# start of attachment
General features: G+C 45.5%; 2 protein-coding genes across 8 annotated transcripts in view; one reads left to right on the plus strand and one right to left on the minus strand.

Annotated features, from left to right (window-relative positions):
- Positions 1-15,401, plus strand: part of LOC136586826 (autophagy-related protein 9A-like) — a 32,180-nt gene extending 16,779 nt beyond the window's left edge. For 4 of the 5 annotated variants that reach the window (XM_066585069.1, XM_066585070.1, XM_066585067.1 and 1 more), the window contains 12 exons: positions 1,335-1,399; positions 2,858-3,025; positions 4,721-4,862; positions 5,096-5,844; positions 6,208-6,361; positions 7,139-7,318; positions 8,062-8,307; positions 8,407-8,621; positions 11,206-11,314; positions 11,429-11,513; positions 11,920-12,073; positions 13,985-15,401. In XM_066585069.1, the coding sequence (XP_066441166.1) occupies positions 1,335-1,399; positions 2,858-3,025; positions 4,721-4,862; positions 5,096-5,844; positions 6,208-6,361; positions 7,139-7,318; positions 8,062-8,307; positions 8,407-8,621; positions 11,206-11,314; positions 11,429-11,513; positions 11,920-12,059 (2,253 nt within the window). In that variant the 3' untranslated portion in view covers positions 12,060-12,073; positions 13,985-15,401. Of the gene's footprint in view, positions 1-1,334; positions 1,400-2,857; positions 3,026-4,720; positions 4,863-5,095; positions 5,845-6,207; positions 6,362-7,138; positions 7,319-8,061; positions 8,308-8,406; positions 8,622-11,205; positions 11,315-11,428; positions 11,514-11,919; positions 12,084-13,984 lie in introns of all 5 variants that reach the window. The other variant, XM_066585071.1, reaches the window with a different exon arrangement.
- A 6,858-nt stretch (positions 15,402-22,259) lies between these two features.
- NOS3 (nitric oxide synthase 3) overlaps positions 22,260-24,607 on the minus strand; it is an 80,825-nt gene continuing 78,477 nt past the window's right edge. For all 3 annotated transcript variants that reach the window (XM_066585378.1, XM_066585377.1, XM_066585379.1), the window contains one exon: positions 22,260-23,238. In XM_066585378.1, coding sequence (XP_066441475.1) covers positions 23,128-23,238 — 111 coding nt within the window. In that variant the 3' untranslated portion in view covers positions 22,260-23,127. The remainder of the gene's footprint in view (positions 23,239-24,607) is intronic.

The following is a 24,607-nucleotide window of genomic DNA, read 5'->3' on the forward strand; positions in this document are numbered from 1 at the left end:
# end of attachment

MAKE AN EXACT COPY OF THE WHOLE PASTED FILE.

General features: G+C 45.5%; 2 protein-coding genes across 8 annotated transcripts in view; one reads left to right on the plus strand and one right to left on the minus strand.

Annotated features, from left to right (window-relative positions):
- Positions 1-15,401, plus strand: part of LOC136586826 (autophagy-related protein 9A-like) — a 32,180-nt gene extending 16,779 nt beyond the window's left edge. For 4 of the 5 annotated variants that reach the window (XM_066585069.1, XM_066585070.1, XM_066585067.1 and 1 more), the window contains 12 exons: positions 1,335-1,399; positions 2,858-3,025; positions 4,721-4,862; positions 5,096-5,844; positions 6,208-6,361; positions 7,139-7,318; positions 8,062-8,307; positions 8,407-8,621; positions 11,206-11,314; positions 11,429-11,513; positions 11,920-12,073; positions 13,985-15,401. In XM_066585069.1, the coding sequence (XP_066441166.1) occupies positions 1,335-1,399; positions 2,858-3,025; positions 4,721-4,862; positions 5,096-5,844; positions 6,208-6,361; positions 7,139-7,318; positions 8,062-8,307; positions 8,407-8,621; positions 11,206-11,314; positions 11,429-11,513; positions 11,920-12,059 (2,253 nt within the window). In that variant the 3' untranslated portion in view covers positions 12,060-12,073; positions 13,985-15,401. Of the gene's footprint in view, positions 1-1,334; positions 1,400-2,857; positions 3,026-4,720; positions 4,863-5,095; positions 5,845-6,207; positions 6,362-7,138; positions 7,319-8,061; positions 8,308-8,406; positions 8,622-11,205; positions 11,315-11,428; positions 11,514-11,919; positions 12,084-13,984 lie in introns of all 5 variants that reach the window. The other variant, XM_066585071.1, reaches the window with a different exon arrangement.
- A 6,858-nt stretch (positions 15,402-22,259) lies between these two features.
- NOS3 (nitric oxide synthase 3) overlaps positions 22,260-24,607 on the minus strand; it is an 80,825-nt gene continuing 78,477 nt past the window's right edge. For all 3 annotated transcript variants that reach the window (XM_066585378.1, XM_066585377.1, XM_066585379.1), the window contains one exon: positions 22,260-23,238. In XM_066585378.1, coding sequence (XP_066441475.1) covers positions 23,128-23,238 — 111 coding nt within the window. In that variant the 3' untranslated portion in view covers positions 22,260-23,127. The remainder of the gene's footprint in view (positions 23,239-24,607) is intronic.

The following is a 24,607-nucleotide window of genomic DNA, read 5'->3' on the forward strand; positions in this document are numbered from 1 at the left end: